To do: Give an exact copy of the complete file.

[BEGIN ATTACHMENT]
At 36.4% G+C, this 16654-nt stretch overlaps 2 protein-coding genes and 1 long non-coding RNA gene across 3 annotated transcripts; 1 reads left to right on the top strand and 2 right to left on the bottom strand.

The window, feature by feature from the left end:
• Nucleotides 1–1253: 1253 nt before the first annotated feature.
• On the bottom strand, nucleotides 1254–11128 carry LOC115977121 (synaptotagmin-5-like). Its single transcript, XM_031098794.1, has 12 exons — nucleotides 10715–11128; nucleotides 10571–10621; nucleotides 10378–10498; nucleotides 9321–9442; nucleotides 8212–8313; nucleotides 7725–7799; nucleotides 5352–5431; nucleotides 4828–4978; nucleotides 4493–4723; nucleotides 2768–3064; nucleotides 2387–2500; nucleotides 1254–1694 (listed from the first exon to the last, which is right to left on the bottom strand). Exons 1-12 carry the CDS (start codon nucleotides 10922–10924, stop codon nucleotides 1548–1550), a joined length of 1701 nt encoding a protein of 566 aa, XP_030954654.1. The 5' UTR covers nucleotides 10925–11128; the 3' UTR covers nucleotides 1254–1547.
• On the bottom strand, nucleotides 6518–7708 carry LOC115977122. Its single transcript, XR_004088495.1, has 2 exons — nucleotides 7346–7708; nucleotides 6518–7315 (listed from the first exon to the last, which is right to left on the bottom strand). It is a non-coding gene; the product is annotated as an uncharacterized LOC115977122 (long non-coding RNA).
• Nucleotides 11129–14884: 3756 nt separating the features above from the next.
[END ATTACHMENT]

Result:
At 36.4% G+C, this 16654-nt stretch overlaps 2 protein-coding genes and 1 long non-coding RNA gene across 3 annotated transcripts; 1 reads left to right on the top strand and 2 right to left on the bottom strand.

The window, feature by feature from the left end:
• Nucleotides 1–1253: 1253 nt before the first annotated feature.
• On the bottom strand, nucleotides 1254–11128 carry LOC115977121 (synaptotagmin-5-like). Its single transcript, XM_031098794.1, has 12 exons — nucleotides 10715–11128; nucleotides 10571–10621; nucleotides 10378–10498; nucleotides 9321–9442; nucleotides 8212–8313; nucleotides 7725–7799; nucleotides 5352–5431; nucleotides 4828–4978; nucleotides 4493–4723; nucleotides 2768–3064; nucleotides 2387–2500; nucleotides 1254–1694 (listed from the first exon to the last, which is right to left on the bottom strand). Exons 1-12 carry the CDS (start codon nucleotides 10922–10924, stop codon nucleotides 1548–1550), a joined length of 1701 nt encoding a protein of 566 aa, XP_030954654.1. The 5' UTR covers nucleotides 10925–11128; the 3' UTR covers nucleotides 1254–1547.
• On the bottom strand, nucleotides 6518–7708 carry LOC115977122. Its single transcript, XR_004088495.1, has 2 exons — nucleotides 7346–7708; nucleotides 6518–7315 (listed from the first exon to the last, which is right to left on the bottom strand). It is a non-coding gene; the product is annotated as an uncharacterized LOC115977122 (long non-coding RNA).
• Nucleotides 11129–14884: 3756 nt separating the features above from the next.